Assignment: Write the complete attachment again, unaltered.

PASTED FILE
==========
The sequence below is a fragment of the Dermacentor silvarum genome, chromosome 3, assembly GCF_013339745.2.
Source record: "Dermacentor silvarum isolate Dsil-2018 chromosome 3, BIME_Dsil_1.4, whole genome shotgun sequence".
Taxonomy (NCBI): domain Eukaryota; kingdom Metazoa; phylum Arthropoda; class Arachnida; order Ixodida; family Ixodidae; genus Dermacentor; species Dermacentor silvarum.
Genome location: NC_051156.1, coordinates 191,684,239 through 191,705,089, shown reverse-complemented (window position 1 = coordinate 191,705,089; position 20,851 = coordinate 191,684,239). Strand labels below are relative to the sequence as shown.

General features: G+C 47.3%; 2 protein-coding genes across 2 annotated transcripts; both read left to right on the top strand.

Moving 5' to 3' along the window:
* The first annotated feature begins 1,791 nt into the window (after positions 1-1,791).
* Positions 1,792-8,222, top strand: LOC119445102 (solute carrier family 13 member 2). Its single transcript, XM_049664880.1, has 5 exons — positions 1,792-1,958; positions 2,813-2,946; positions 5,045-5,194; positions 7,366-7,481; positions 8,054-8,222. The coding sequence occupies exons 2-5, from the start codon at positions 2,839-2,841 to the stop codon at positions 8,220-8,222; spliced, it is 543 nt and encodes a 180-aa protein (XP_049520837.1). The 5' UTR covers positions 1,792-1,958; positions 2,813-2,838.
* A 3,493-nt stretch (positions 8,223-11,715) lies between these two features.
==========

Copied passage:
The sequence below is a fragment of the Dermacentor silvarum genome, chromosome 3, assembly GCF_013339745.2.
Source record: "Dermacentor silvarum isolate Dsil-2018 chromosome 3, BIME_Dsil_1.4, whole genome shotgun sequence".
Taxonomy (NCBI): domain Eukaryota; kingdom Metazoa; phylum Arthropoda; class Arachnida; order Ixodida; family Ixodidae; genus Dermacentor; species Dermacentor silvarum.
Genome location: NC_051156.1, coordinates 191,684,239 through 191,705,089, shown reverse-complemented (window position 1 = coordinate 191,705,089; position 20,851 = coordinate 191,684,239). Strand labels below are relative to the sequence as shown.

General features: G+C 47.3%; 2 protein-coding genes across 2 annotated transcripts; both read left to right on the top strand.

Moving 5' to 3' along the window:
* The first annotated feature begins 1,791 nt into the window (after positions 1-1,791).
* Positions 1,792-8,222, top strand: LOC119445102 (solute carrier family 13 member 2). Its single transcript, XM_049664880.1, has 5 exons — positions 1,792-1,958; positions 2,813-2,946; positions 5,045-5,194; positions 7,366-7,481; positions 8,054-8,222. The coding sequence occupies exons 2-5, from the start codon at positions 2,839-2,841 to the stop codon at positions 8,220-8,222; spliced, it is 543 nt and encodes a 180-aa protein (XP_049520837.1). The 5' UTR covers positions 1,792-1,958; positions 2,813-2,838.
* A 3,493-nt stretch (positions 8,223-11,715) lies between these two features.